Is America’s inflationary fever breaking?

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Writing out economic figures to the third decimal place is normally an exercise in spurious precision. But after two years of uncomfortably high inflation, price statistics are studied in minute detail. The unrounded month-on-month increase in America’s core inflation (minus volatile food and energy costs) in June was 0.158%, even more pleasing for officials than the 0.2% rounded increase, which itself was the slowest pace in more than two years. However many decimal places, the question remains the same. Is America’s inflationary fever finally breaking?

The latest figures brought much good news. Headlines focused on the deceleration in the overall consumer-price index: just a 3% year-on-year rise in June, a sharp slow down from the 9% pace of June 2022, thanks largely to a fall in energy prices. Yet a range of measures of underlying inflation also looked appealing. Most notably, prices for core services excluding housing—a category to which Jerome Powell, chairman of the Federal Reserve, often points as an indicator of underlying inflationary momentum—fell slightly in June compared with May.

On its own, such a benign inflation report might be expected to push the central bank to hold interest rates steady when it next meets, at the end of July. It is, however, never wise to read too much into a single month of data. The Fed’s policymakers have much else to factor into their decision, starting with the labour market. And a range of indicators highlight its remarkable resilience.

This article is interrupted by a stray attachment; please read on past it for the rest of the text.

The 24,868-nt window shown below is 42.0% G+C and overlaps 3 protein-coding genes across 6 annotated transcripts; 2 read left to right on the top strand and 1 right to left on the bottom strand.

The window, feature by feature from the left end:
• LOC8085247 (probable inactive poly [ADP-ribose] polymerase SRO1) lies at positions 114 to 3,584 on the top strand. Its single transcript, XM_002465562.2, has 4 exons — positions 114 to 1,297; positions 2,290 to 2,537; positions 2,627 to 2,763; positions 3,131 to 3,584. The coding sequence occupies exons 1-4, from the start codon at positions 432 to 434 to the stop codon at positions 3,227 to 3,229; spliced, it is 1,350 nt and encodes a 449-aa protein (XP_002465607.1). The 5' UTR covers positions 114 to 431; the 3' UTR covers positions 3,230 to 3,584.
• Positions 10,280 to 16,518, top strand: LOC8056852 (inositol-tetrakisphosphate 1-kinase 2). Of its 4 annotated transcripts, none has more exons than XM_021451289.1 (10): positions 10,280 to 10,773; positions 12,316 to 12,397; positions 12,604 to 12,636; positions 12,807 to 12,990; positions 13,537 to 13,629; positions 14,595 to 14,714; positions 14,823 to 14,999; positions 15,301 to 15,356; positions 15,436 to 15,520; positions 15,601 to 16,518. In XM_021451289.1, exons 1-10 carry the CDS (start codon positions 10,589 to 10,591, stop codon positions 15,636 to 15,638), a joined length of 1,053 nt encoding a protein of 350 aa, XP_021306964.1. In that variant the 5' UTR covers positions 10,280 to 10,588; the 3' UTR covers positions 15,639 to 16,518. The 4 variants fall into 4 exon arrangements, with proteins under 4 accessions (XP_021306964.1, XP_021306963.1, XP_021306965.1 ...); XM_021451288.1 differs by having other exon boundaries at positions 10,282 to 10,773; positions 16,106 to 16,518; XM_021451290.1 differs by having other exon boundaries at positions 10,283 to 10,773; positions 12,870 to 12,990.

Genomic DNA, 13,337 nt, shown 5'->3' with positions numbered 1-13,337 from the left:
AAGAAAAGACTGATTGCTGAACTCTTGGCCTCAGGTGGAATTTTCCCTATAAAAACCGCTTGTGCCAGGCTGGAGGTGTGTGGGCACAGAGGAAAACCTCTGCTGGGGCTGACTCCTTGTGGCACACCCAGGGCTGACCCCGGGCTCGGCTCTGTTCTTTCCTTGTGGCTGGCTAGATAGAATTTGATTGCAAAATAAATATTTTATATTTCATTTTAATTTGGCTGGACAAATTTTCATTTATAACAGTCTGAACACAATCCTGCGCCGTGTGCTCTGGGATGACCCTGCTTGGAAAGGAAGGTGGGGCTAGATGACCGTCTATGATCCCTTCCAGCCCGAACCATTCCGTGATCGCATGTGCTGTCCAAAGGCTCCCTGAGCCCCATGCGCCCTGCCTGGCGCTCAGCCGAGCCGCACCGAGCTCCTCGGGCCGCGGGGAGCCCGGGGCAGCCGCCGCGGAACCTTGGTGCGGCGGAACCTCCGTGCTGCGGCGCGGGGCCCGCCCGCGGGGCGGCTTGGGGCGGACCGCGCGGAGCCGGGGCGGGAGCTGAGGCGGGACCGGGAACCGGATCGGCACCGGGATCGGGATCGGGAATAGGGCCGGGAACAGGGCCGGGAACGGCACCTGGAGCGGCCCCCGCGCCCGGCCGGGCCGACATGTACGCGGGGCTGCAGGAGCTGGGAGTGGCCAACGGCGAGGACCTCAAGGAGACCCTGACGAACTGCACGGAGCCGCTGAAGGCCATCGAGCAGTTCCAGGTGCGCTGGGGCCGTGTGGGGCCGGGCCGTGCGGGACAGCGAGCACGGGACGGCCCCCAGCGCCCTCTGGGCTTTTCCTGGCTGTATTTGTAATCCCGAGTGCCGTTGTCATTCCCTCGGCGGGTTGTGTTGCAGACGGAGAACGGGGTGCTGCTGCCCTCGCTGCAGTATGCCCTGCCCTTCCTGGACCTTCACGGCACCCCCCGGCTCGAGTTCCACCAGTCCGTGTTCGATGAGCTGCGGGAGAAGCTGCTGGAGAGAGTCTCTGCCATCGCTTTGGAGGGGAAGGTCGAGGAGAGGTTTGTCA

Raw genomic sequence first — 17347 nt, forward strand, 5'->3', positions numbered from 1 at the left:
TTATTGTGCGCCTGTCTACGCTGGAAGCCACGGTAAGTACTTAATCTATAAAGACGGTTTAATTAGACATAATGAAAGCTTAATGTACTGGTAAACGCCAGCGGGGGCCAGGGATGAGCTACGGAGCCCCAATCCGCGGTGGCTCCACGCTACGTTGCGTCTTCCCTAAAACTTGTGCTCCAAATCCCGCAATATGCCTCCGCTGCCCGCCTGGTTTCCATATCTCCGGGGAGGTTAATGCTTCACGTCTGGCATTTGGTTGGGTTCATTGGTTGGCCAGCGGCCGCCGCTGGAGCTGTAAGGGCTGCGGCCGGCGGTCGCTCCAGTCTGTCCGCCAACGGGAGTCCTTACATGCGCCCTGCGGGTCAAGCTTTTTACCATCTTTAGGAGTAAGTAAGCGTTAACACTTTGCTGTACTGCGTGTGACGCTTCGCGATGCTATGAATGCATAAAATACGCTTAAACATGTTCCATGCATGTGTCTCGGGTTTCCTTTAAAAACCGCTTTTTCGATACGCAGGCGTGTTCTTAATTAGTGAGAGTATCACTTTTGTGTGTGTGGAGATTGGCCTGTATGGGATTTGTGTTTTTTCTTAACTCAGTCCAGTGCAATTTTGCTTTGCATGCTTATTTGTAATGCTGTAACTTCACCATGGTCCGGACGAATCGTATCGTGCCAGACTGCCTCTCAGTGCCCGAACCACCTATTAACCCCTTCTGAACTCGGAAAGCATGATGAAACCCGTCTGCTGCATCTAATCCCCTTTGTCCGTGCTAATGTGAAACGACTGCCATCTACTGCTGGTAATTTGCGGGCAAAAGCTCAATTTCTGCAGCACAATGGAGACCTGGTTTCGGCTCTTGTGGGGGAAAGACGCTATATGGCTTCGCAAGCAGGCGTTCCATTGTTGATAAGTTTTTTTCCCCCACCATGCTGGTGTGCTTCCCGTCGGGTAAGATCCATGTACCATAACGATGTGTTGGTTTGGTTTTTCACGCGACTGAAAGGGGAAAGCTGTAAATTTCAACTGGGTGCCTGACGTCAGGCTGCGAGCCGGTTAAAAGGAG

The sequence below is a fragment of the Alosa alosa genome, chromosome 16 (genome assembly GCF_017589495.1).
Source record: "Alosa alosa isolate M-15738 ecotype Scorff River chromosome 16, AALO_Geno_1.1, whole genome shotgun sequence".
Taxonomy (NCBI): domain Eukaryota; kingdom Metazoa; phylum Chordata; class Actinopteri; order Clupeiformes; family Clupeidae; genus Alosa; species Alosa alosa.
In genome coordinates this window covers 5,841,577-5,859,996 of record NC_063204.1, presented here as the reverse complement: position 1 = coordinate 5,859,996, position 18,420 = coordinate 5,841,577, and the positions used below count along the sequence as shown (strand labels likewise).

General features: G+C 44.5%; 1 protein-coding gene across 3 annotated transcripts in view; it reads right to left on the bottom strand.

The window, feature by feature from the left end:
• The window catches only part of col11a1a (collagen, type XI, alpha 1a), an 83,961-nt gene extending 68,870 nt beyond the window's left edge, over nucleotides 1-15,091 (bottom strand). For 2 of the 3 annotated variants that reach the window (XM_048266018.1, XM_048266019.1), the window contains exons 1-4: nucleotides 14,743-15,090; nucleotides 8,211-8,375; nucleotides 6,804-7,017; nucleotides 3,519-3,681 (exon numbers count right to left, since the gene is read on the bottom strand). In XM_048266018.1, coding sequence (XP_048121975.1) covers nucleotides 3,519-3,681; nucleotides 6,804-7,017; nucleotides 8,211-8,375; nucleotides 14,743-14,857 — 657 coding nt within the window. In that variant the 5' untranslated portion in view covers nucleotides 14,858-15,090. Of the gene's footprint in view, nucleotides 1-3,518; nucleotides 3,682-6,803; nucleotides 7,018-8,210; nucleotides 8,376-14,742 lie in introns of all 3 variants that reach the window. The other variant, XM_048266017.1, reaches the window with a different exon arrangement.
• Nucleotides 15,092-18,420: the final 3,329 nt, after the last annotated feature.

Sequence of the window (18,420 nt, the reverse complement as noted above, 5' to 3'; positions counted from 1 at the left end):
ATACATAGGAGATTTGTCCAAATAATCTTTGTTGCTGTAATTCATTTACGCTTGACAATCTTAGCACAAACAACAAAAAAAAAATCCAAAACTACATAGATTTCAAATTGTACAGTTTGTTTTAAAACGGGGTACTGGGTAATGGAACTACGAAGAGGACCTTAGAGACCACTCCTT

For every unemployed person in America, there are 1.6 jobs available, a ratio down a tad since mid-2022, but well in excess of the pre-pandemic norm. Since February 2020 the economy has added nearly 4m jobs, putting employment above its long-term trend line. Some 84% of prime-age workers are now in work or looking for work, the most since 2002 and just a percentage point off an all-time high.

From the view of workers, such vigour is welcome. Wage growth has been fast for service-sector jobs that require less education, such as construction. This, in turn, has helped narrow income inequality. Less well-off folk benefit from a tight labour market. The unemployment rate for black Americans hit 4.7% in April, a record low.

But will this tightness in the labour market feed through into broader price rises? Hourly earnings in June, for instance, rose at an annualised pace of 4.4%, consistent with an inflation rate well above the Federal Reserve’s target of 2%. Alternative measures suggest that the upward trend may be even steeper. A tracker by the Fed’s Atlanta branch points to annualised wage growth of around 6% this year.

As a result, despite the recent cooling in inflation, the hot employment picture all but guarantees the Fed will resume lifting rates after a brief pause last month. Markets now assign a 92% probability to a quarter-point rate rise in July; a month ago it was more or less seen as a coin flip.

Less certain is what the Fed will do after that. Before the inflation data for June, Mr Powell and many of his colleagues indicated the central bank would provide yet another rate increase before the end of this year. This is now in doubt. If inflation recedes again in July and August, the central bank will come under extreme pressure to call time on its tightening cycle. Three decimal places will not lead it to stop. But three consecutive soft inflation reports ought to do the trick.

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